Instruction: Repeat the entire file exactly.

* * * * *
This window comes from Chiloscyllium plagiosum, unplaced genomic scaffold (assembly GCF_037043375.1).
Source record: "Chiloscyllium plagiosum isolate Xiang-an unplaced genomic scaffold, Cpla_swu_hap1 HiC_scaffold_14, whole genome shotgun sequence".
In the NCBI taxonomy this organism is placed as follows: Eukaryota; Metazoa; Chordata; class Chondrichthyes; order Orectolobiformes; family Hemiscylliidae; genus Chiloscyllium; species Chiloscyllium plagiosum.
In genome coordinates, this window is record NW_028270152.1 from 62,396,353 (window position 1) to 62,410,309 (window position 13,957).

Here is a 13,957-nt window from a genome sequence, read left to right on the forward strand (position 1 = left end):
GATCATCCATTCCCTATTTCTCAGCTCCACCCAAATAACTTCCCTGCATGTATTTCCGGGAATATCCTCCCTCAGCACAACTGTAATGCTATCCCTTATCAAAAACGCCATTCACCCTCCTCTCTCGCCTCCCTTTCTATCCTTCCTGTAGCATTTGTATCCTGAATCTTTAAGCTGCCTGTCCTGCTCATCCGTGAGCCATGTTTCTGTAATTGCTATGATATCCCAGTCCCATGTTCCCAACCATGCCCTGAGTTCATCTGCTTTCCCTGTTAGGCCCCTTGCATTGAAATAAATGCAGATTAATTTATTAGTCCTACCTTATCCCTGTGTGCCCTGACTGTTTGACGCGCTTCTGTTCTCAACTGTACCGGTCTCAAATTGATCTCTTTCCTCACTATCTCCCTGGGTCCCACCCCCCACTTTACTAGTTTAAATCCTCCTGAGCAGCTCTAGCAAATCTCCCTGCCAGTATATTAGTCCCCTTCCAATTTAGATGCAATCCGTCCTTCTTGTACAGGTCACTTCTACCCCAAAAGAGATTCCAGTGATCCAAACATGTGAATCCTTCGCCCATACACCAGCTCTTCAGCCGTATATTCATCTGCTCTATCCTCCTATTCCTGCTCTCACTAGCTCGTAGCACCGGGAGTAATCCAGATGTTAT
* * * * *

This window comes from Chiloscyllium plagiosum, unplaced genomic scaffold (assembly GCF_037043375.1).
Source record: "Chiloscyllium plagiosum isolate Xiang-an unplaced genomic scaffold, Cpla_swu_hap1 HiC_scaffold_14, whole genome shotgun sequence".
In the NCBI taxonomy this organism is placed as follows: Eukaryota; Metazoa; Chordata; class Chondrichthyes; order Orectolobiformes; family Hemiscylliidae; genus Chiloscyllium; species Chiloscyllium plagiosum.
In genome coordinates, this window is record NW_028270152.1 from 62,396,353 (window position 1) to 62,410,309 (window position 13,957).

Here is a 13,957-nt window from a genome sequence, read left to right on the forward strand (position 1 = left end):
GATCATCCATTCCCTATTTCTCAGCTCCACCCAAATAACTTCCCTGCATGTATTTCCGGGAATATCCTCCCTCAGCACAACTGTAATGCTATCCCTTATCAAAAACGCCATTCACCCTCCTCTCTCGCCTCCCTTTCTATCCTTCCTGTAGCATTTGTATCCTGAATCTTTAAGCTGCCTGTCCTGCTCATCCGTGAGCCATGTTTCTGTAATTGCTATGATATCCCAGTCCCATGTTCCCAACCATGCCCTGAGTTCATCTGCTTTCCCTGTTAGGCCCCTTGCATTGAAATAAATGCAGATTAATTTATTAGTCCTACCTTATCCCTGTGTGCCCTGACTGTTTGACGCGCTTCTGTTCTCAACTGTACCGGTCTCAAATTGATCTCTTTCCTCACTATCTCCCTGGGTCCCACCCCCCACTTTACTAGTTTAAATCCTCCTGAGCAGCTCTAGCAAATCTCCCTGCCAGTATATTAGTCCCCTTCCAATTTAGATGCAATCCGTCCTTCTTGTACAGGTCACTTCTACCCCAAAAGAGATTCCAGTGATCCAAACATGTGAATCCTTCGCCCATACACCAGCTCTTCAGCCGTATATTCATCTGCTCTATCCTCCTATTCCTGCTCTCACTAGCTCGTAGCACCGGGAGTAATCCAGATGTTAT